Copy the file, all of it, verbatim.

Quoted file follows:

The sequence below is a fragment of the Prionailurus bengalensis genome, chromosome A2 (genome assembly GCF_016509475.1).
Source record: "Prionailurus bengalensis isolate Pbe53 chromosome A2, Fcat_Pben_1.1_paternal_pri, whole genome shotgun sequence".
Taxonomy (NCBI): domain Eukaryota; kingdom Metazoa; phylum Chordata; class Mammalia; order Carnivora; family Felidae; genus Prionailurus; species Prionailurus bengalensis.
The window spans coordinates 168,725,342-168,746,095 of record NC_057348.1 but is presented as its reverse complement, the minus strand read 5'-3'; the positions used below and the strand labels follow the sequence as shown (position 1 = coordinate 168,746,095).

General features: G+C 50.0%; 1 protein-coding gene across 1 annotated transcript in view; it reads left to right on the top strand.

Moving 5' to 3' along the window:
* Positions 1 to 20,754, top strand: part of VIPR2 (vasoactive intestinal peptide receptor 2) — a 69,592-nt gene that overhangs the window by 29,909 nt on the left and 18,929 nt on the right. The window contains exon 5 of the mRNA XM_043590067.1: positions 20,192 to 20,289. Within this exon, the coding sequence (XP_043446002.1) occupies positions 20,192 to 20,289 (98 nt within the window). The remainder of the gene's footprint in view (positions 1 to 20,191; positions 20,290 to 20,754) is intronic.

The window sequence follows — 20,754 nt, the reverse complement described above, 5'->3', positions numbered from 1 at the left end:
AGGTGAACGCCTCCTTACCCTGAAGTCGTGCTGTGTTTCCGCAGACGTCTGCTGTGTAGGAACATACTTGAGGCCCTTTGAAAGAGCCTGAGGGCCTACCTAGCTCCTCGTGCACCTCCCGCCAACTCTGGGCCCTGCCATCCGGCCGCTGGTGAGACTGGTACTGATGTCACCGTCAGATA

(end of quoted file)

The sequence below is a fragment of the Prionailurus bengalensis genome, chromosome A2 (genome assembly GCF_016509475.1).
Source record: "Prionailurus bengalensis isolate Pbe53 chromosome A2, Fcat_Pben_1.1_paternal_pri, whole genome shotgun sequence".
Taxonomy (NCBI): domain Eukaryota; kingdom Metazoa; phylum Chordata; class Mammalia; order Carnivora; family Felidae; genus Prionailurus; species Prionailurus bengalensis.
The window spans coordinates 168,725,342-168,746,095 of record NC_057348.1 but is presented as its reverse complement, the minus strand read 5'-3'; the positions used below and the strand labels follow the sequence as shown (position 1 = coordinate 168,746,095).

General features: G+C 50.0%; 1 protein-coding gene across 1 annotated transcript in view; it reads left to right on the top strand.

Moving 5' to 3' along the window:
* Positions 1 to 20,754, top strand: part of VIPR2 (vasoactive intestinal peptide receptor 2) — a 69,592-nt gene that overhangs the window by 29,909 nt on the left and 18,929 nt on the right. The window contains exon 5 of the mRNA XM_043590067.1: positions 20,192 to 20,289. Within this exon, the coding sequence (XP_043446002.1) occupies positions 20,192 to 20,289 (98 nt within the window). The remainder of the gene's footprint in view (positions 1 to 20,191; positions 20,290 to 20,754) is intronic.

The window sequence follows — 20,754 nt, the reverse complement described above, 5'->3', positions numbered from 1 at the left end:
AGGTGAACGCCTCCTTACCCTGAAGTCGTGCTGTGTTTCCGCAGACGTCTGCTGTGTAGGAACATACTTGAGGCCCTTTGAAAGAGCCTGAGGGCCTACCTAGCTCCTCGTGCACCTCCCGCCAACTCTGGGCCCTGCCATCCGGCCGCTGGTGAGACTGGTACTGATGTCACCGTCAGATA